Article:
Imagine you have a (hypothetical) method that can exactly capture the van der Waals interaction. Then when you do a geometry optimization, you are neglecting the quantum and thermal fluctuations of the atoms, and you end up with what is called the static lattice approximation. As quantum and thermal fluctuations tend to expand the lattice, then you would expect that an exact method would predict a geometry that underestimates the experimental lattice parameters. This is true if experiments are performed at room temperature, but it is also true even if they are performed at zero temperature because of quantum fluctuations.
Additionally, layered van der Waals compounds tend to have a relatively large thermal expansion coefficient along the stacking direction, so for these compounds you would expect an even larger underestimation between an exact van der Waals calculation and experiment.
Putting this together, if you have an approximate van der Waals method that exactly reproduces the experimental lattice parameter, then the van der Waals approximate method is in fact not that good because when you added the quantum and thermal fluctuations, you would end up overestimating the lattice parameter. On the other hand, if you have a van der Waals approximate method that slightly underestimates the lattice parameter, then that has a good chance of being a better approximation, because adding quantum and thermal fluctuations would take you closer to the experimental value. To confirm this, you should calculate the effects of thermal expansion, for example using the quasiharmonic approximation.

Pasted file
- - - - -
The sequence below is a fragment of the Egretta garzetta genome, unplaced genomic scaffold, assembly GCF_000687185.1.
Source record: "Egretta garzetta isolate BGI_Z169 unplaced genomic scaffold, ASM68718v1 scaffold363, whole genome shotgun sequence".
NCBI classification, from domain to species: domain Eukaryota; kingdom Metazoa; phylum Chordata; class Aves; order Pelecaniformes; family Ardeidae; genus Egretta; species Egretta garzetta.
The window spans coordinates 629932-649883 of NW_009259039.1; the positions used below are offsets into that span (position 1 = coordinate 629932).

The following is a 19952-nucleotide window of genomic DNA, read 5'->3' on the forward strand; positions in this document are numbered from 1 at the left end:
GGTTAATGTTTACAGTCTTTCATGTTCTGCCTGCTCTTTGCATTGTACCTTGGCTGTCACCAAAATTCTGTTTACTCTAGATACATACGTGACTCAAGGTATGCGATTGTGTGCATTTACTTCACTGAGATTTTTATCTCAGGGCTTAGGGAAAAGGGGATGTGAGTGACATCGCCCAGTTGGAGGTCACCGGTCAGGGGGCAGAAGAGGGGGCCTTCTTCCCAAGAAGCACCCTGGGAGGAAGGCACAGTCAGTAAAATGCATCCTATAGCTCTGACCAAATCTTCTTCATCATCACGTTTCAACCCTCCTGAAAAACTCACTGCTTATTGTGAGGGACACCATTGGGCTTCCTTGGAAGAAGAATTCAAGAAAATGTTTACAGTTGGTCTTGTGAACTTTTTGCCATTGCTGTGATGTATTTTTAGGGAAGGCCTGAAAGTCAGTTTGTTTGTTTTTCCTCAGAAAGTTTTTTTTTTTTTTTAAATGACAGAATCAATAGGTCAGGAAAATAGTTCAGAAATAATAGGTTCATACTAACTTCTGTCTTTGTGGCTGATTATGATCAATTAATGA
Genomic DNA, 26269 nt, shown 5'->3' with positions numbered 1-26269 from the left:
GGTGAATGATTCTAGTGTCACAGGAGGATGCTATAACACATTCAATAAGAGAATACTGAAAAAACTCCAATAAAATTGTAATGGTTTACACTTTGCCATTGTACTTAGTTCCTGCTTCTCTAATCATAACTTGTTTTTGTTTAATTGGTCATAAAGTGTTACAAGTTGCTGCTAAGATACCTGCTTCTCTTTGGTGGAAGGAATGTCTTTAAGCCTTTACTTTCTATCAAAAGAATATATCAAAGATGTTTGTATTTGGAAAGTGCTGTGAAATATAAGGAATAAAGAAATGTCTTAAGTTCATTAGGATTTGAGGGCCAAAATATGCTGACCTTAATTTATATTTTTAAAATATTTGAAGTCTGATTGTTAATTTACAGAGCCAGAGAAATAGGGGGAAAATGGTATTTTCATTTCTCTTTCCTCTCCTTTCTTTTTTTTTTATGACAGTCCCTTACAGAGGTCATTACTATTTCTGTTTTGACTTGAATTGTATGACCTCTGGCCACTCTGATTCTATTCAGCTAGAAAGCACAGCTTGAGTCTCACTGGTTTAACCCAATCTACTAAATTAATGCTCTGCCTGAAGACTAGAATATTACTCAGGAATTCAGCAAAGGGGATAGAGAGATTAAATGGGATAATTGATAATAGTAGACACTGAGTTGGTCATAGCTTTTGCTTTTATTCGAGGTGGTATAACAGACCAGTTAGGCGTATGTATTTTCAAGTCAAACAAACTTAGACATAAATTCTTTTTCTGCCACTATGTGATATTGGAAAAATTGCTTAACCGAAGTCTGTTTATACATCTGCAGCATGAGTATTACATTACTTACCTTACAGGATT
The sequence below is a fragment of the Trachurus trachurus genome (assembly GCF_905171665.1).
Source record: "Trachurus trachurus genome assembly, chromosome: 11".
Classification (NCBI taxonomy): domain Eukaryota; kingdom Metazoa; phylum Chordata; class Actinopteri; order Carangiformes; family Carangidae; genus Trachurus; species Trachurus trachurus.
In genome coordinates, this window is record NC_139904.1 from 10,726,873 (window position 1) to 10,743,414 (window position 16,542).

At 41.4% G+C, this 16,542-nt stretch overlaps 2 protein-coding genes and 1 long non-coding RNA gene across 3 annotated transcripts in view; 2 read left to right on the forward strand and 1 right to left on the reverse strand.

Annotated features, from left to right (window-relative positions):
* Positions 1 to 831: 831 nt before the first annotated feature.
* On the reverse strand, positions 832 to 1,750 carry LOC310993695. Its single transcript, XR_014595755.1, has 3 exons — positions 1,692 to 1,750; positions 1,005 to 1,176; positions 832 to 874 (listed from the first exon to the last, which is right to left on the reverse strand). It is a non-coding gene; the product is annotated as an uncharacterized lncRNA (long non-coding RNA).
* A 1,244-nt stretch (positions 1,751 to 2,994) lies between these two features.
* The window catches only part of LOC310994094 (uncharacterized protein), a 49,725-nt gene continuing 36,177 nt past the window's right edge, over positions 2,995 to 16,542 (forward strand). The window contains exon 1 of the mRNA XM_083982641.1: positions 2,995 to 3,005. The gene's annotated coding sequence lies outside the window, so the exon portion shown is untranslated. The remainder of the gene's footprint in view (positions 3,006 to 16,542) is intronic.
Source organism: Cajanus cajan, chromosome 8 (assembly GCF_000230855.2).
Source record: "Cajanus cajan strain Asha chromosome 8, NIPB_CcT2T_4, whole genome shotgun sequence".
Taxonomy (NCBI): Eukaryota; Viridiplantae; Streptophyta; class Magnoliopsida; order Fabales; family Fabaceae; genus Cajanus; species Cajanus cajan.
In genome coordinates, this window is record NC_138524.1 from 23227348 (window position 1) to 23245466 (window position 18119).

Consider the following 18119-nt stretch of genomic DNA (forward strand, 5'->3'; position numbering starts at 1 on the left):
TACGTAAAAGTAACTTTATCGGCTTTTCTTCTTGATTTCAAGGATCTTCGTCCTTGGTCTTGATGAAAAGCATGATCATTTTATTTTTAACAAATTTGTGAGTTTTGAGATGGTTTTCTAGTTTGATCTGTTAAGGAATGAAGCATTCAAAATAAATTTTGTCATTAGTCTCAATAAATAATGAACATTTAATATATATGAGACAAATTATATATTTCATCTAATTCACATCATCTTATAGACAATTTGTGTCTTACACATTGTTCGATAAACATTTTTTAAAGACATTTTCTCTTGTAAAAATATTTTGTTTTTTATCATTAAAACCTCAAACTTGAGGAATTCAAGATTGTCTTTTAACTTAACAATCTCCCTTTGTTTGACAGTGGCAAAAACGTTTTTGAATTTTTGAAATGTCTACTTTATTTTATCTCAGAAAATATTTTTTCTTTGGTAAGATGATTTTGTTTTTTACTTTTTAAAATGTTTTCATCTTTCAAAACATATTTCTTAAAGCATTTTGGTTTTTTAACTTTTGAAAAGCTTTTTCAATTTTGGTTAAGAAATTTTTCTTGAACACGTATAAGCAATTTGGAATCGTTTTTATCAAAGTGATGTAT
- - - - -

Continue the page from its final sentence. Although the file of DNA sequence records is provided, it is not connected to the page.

I have no experience in SCAN-RVV10, but underestimating the lattice parameter by 0.15 Angstrom (I am guessing the units here because you did not provide them), actually sounds pretty good.